Farm and Factory: Nicholas Cushner

Nicholas Cushner’s Farm and Factory (1982) examines Jesuit hacienda holdings in the Los Chillos valley on the southeastern slopes of Quito between 1600 and the expulsion of the Jesuits in 1767. Cushner uses the Black Robes to look at the rise of agrarian capitalism in colonial Quito as seen through changing systems land tenancy in… Read More Farm and Factory: Nicholas Cushner

Peru’s Indian Peoples and the Challenge of Spanish Conquest: Steve Stern

Stern, Steve J. Peru’s Indian Peoples and the Challenge of Spanish Conquest: Huamanga to 1640. Madison, Wis: University of Wisconsin Press, 1982. Steve Stern’s Peru’s Indian Peoples and the Challenge of Spanish Conquest: Huamanga to 1640 centers on colonial Huamanga, a strategic military and economic region along the route between Lima and Potosí. It was… Read More Peru’s Indian Peoples and the Challenge of Spanish Conquest: Steve Stern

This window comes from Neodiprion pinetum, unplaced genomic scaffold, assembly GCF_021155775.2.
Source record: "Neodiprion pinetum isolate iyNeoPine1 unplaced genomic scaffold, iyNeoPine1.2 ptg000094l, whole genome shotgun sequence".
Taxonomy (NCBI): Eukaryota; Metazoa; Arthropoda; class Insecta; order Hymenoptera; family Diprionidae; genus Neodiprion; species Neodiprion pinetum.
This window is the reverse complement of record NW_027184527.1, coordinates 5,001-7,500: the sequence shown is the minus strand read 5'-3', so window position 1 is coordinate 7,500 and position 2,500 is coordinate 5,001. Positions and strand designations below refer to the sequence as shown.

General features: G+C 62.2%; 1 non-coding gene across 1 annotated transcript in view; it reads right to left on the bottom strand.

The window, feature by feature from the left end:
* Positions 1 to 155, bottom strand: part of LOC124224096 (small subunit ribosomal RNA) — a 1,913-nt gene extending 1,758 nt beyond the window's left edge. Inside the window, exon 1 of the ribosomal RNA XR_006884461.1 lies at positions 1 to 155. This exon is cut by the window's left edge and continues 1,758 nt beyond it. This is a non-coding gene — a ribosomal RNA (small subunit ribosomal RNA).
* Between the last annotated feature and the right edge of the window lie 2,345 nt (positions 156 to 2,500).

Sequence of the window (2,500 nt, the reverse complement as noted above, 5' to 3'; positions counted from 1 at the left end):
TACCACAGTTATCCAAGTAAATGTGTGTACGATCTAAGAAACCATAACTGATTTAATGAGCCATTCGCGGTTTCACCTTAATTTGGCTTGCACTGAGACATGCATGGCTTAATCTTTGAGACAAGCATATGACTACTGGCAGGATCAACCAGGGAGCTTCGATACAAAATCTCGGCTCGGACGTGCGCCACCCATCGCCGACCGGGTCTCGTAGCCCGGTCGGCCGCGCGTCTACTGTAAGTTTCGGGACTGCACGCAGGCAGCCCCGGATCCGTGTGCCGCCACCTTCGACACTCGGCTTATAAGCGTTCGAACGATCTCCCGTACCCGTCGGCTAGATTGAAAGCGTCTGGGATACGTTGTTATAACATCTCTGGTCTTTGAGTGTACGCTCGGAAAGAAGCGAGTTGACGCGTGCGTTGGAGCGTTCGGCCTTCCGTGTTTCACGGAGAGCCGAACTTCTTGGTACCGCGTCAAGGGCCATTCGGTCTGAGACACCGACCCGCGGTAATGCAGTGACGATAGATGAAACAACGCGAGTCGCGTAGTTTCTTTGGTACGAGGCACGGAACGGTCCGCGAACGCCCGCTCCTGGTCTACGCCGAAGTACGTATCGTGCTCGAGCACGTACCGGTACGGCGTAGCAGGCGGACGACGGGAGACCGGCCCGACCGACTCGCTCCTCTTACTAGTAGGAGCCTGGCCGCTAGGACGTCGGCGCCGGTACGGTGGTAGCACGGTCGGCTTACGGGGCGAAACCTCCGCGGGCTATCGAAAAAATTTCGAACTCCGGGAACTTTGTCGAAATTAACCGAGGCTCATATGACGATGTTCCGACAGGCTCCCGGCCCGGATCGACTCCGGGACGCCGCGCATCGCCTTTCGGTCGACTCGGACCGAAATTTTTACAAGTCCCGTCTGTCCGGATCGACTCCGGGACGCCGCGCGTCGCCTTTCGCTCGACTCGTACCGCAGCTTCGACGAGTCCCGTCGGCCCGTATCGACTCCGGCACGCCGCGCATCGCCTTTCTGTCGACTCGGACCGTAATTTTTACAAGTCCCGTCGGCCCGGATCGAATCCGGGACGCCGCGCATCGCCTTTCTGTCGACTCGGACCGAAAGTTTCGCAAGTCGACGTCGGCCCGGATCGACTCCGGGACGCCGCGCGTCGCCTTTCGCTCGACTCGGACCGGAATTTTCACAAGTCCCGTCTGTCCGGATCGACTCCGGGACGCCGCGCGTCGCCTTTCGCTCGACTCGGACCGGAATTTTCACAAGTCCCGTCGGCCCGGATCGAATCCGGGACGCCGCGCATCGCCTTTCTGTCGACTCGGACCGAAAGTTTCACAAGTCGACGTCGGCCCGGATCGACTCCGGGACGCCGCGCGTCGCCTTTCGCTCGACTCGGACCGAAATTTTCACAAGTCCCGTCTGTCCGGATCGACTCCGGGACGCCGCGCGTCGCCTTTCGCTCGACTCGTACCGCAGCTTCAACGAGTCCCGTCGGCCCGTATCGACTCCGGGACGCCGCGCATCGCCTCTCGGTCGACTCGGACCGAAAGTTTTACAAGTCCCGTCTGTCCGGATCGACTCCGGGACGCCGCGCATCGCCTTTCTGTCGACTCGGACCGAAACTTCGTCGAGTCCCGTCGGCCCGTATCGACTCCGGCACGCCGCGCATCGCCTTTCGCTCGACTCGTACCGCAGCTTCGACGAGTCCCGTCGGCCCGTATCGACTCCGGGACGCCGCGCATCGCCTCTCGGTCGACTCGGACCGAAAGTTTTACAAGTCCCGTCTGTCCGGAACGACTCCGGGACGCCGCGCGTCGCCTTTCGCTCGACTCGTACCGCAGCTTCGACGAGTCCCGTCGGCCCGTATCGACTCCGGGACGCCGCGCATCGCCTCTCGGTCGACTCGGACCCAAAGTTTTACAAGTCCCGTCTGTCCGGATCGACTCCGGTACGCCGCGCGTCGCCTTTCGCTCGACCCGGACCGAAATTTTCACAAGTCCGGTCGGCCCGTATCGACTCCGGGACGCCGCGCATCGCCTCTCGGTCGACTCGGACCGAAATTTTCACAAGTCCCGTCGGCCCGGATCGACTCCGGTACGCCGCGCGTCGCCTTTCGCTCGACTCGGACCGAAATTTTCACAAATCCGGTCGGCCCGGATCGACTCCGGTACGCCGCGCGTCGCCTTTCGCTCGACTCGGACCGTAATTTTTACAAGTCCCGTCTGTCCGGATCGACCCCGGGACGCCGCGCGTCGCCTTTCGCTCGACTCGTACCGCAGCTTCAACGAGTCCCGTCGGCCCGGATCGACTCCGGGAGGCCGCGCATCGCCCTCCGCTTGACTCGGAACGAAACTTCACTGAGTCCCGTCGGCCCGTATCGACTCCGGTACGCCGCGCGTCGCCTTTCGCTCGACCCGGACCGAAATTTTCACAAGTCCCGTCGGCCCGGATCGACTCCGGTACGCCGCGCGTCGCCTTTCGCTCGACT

Slave over Master in Colonial Colombia and Ecuador: David Chandler

David Chandler’s “Slave Over Master in Colonial Colombia and Ecuador” (1982) looks at the development of the institution of slavery and the legal rights of enslaved Africans in the colonial Andes. Chandler argues that slavery as it was practiced in relatively peripheral parts of the Spanish Americas, like Colombia and Ecuador, was different than in… Read More Slave over Master in Colonial Colombia and Ecuador: David Chandler

Demografía y Asentamientos Indígenas en la Sierra Norte del Ecuador en el Siglo XVI: Horacio Larraín

Horacio Larraín Barros’ Demografía y Asentamientos Indígenas En La Sierra Norte Del Ecuador En El Siglo XVI: Estudio Etnohistórico de Las Fuentes Tempranas, 1525-1600 (1980) is an ethnohistory of the northern Andean región in the Incan and Spanish colonial periods which sheds light on the impact of Incan attempts to reorganize life in what became… Read More Demografía y Asentamientos Indígenas en la Sierra Norte del Ecuador en el Siglo XVI: Horacio Larraín